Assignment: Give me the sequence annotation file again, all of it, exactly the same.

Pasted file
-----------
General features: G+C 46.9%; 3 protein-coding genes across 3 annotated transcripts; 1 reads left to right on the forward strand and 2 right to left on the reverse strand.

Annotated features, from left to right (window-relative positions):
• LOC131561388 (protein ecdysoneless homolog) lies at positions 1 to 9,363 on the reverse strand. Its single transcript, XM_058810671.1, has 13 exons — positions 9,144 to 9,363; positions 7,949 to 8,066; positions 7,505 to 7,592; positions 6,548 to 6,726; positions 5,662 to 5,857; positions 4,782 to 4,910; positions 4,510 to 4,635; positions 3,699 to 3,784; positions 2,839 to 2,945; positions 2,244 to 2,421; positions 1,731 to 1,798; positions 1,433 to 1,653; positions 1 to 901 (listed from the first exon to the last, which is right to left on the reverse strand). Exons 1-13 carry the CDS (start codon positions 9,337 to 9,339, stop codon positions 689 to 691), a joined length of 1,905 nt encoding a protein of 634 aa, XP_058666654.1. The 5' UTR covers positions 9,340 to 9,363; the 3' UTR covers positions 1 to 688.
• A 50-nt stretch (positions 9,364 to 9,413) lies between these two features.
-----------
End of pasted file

General features: G+C 46.9%; 3 protein-coding genes across 3 annotated transcripts; 1 reads left to right on the forward strand and 2 right to left on the reverse strand.

Annotated features, from left to right (window-relative positions):
• LOC131561388 (protein ecdysoneless homolog) lies at positions 1 to 9,363 on the reverse strand. Its single transcript, XM_058810671.1, has 13 exons — positions 9,144 to 9,363; positions 7,949 to 8,066; positions 7,505 to 7,592; positions 6,548 to 6,726; positions 5,662 to 5,857; positions 4,782 to 4,910; positions 4,510 to 4,635; positions 3,699 to 3,784; positions 2,839 to 2,945; positions 2,244 to 2,421; positions 1,731 to 1,798; positions 1,433 to 1,653; positions 1 to 901 (listed from the first exon to the last, which is right to left on the reverse strand). Exons 1-13 carry the CDS (start codon positions 9,337 to 9,339, stop codon positions 689 to 691), a joined length of 1,905 nt encoding a protein of 634 aa, XP_058666654.1. The 5' UTR covers positions 9,340 to 9,363; the 3' UTR covers positions 1 to 688.
• A 50-nt stretch (positions 9,364 to 9,413) lies between these two features.